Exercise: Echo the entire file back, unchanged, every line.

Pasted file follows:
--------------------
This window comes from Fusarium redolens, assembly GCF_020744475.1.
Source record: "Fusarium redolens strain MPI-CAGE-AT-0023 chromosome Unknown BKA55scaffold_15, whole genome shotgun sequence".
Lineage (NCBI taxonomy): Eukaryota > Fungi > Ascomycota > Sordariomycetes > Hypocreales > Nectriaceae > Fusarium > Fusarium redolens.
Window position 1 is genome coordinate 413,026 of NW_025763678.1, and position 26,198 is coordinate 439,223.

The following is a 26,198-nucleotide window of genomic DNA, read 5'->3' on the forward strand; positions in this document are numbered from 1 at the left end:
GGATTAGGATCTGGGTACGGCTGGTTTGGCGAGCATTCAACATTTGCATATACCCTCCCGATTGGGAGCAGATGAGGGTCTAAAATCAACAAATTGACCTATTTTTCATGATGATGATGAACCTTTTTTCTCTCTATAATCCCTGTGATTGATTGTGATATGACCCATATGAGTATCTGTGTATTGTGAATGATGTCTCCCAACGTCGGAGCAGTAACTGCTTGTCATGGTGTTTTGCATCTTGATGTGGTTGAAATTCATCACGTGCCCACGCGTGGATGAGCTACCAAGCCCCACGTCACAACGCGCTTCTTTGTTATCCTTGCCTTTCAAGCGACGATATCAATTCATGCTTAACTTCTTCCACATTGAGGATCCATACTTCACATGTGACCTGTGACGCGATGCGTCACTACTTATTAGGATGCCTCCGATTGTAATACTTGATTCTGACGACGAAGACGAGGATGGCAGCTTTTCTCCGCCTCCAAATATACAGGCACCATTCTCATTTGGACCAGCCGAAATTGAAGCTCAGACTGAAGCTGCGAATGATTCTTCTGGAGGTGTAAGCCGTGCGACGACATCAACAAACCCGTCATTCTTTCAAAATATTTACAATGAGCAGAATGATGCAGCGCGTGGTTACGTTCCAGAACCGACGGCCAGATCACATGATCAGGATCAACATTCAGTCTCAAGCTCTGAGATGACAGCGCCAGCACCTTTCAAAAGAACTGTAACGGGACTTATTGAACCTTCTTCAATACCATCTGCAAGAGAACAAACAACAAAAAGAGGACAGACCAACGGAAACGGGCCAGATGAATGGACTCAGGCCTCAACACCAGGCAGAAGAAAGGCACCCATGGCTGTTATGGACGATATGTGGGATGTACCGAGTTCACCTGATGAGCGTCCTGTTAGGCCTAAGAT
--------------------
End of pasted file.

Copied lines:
This window comes from Fusarium redolens, assembly GCF_020744475.1.
Source record: "Fusarium redolens strain MPI-CAGE-AT-0023 chromosome Unknown BKA55scaffold_15, whole genome shotgun sequence".
Lineage (NCBI taxonomy): Eukaryota > Fungi > Ascomycota > Sordariomycetes > Hypocreales > Nectriaceae > Fusarium > Fusarium redolens.
Window position 1 is genome coordinate 413,026 of NW_025763678.1, and position 26,198 is coordinate 439,223.

The following is a 26,198-nucleotide window of genomic DNA, read 5'->3' on the forward strand; positions in this document are numbered from 1 at the left end:
GGATTAGGATCTGGGTACGGCTGGTTTGGCGAGCATTCAACATTTGCATATACCCTCCCGATTGGGAGCAGATGAGGGTCTAAAATCAACAAATTGACCTATTTTTCATGATGATGATGAACCTTTTTTCTCTCTATAATCCCTGTGATTGATTGTGATATGACCCATATGAGTATCTGTGTATTGTGAATGATGTCTCCCAACGTCGGAGCAGTAACTGCTTGTCATGGTGTTTTGCATCTTGATGTGGTTGAAATTCATCACGTGCCCACGCGTGGATGAGCTACCAAGCCCCACGTCACAACGCGCTTCTTTGTTATCCTTGCCTTTCAAGCGACGATATCAATTCATGCTTAACTTCTTCCACATTGAGGATCCATACTTCACATGTGACCTGTGACGCGATGCGTCACTACTTATTAGGATGCCTCCGATTGTAATACTTGATTCTGACGACGAAGACGAGGATGGCAGCTTTTCTCCGCCTCCAAATATACAGGCACCATTCTCATTTGGACCAGCCGAAATTGAAGCTCAGACTGAAGCTGCGAATGATTCTTCTGGAGGTGTAAGCCGTGCGACGACATCAACAAACCCGTCATTCTTTCAAAATATTTACAATGAGCAGAATGATGCAGCGCGTGGTTACGTTCCAGAACCGACGGCCAGATCACATGATCAGGATCAACATTCAGTCTCAAGCTCTGAGATGACAGCGCCAGCACCTTTCAAAAGAACTGTAACGGGACTTATTGAACCTTCTTCAATACCATCTGCAAGAGAACAAACAACAAAAAGAGGACAGACCAACGGAAACGGGCCAGATGAATGGACTCAGGCCTCAACACCAGGCAGAAGAAAGGCACCCATGGCTGTTATGGACGATATGTGGGATGTACCGAGTTCACCTGATGAGCGTCCTGTTAGGCCTAAGAT